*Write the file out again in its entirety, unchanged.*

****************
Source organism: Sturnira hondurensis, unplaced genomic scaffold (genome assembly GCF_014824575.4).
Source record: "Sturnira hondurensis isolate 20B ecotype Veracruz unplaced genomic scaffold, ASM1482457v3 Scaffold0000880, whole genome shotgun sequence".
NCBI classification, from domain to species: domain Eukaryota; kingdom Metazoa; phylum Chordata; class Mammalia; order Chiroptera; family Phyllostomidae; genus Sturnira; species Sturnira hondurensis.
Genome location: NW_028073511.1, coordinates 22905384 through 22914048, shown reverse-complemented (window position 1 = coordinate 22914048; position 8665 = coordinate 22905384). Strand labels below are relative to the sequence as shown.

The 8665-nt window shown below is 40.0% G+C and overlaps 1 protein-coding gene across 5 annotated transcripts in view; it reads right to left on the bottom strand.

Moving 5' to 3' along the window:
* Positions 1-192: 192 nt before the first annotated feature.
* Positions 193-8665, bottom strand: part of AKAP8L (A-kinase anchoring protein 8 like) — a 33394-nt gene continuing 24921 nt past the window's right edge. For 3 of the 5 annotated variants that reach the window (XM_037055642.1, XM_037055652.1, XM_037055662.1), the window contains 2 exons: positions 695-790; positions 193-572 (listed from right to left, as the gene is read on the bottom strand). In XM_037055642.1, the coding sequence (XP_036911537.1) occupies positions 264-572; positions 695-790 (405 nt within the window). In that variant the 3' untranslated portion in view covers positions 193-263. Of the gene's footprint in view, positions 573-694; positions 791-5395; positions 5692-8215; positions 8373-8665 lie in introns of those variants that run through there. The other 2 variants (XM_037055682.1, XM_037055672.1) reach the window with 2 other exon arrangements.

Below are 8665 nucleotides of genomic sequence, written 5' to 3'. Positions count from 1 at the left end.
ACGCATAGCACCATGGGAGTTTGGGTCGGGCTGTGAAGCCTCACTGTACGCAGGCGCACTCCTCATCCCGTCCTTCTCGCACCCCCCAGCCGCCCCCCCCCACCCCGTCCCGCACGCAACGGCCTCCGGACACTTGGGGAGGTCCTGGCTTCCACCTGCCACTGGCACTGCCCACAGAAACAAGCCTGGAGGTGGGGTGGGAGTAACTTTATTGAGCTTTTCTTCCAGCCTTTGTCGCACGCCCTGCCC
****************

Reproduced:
Source organism: Sturnira hondurensis, unplaced genomic scaffold (genome assembly GCF_014824575.4).
Source record: "Sturnira hondurensis isolate 20B ecotype Veracruz unplaced genomic scaffold, ASM1482457v3 Scaffold0000880, whole genome shotgun sequence".
NCBI classification, from domain to species: domain Eukaryota; kingdom Metazoa; phylum Chordata; class Mammalia; order Chiroptera; family Phyllostomidae; genus Sturnira; species Sturnira hondurensis.
Genome location: NW_028073511.1, coordinates 22905384 through 22914048, shown reverse-complemented (window position 1 = coordinate 22914048; position 8665 = coordinate 22905384). Strand labels below are relative to the sequence as shown.

The 8665-nt window shown below is 40.0% G+C and overlaps 1 protein-coding gene across 5 annotated transcripts in view; it reads right to left on the bottom strand.

Moving 5' to 3' along the window:
* Positions 1-192: 192 nt before the first annotated feature.
* Positions 193-8665, bottom strand: part of AKAP8L (A-kinase anchoring protein 8 like) — a 33394-nt gene continuing 24921 nt past the window's right edge. For 3 of the 5 annotated variants that reach the window (XM_037055642.1, XM_037055652.1, XM_037055662.1), the window contains 2 exons: positions 695-790; positions 193-572 (listed from right to left, as the gene is read on the bottom strand). In XM_037055642.1, the coding sequence (XP_036911537.1) occupies positions 264-572; positions 695-790 (405 nt within the window). In that variant the 3' untranslated portion in view covers positions 193-263. Of the gene's footprint in view, positions 573-694; positions 791-5395; positions 5692-8215; positions 8373-8665 lie in introns of those variants that run through there. The other 2 variants (XM_037055682.1, XM_037055672.1) reach the window with 2 other exon arrangements.

Below are 8665 nucleotides of genomic sequence, written 5' to 3'. Positions count from 1 at the left end.
ACGCATAGCACCATGGGAGTTTGGGTCGGGCTGTGAAGCCTCACTGTACGCAGGCGCACTCCTCATCCCGTCCTTCTCGCACCCCCCAGCCGCCCCCCCCCACCCCGTCCCGCACGCAACGGCCTCCGGACACTTGGGGAGGTCCTGGCTTCCACCTGCCACTGGCACTGCCCACAGAAACAAGCCTGGAGGTGGGGTGGGAGTAACTTTATTGAGCTTTTCTTCCAGCCTTTGTCGCACGCCCTGCCC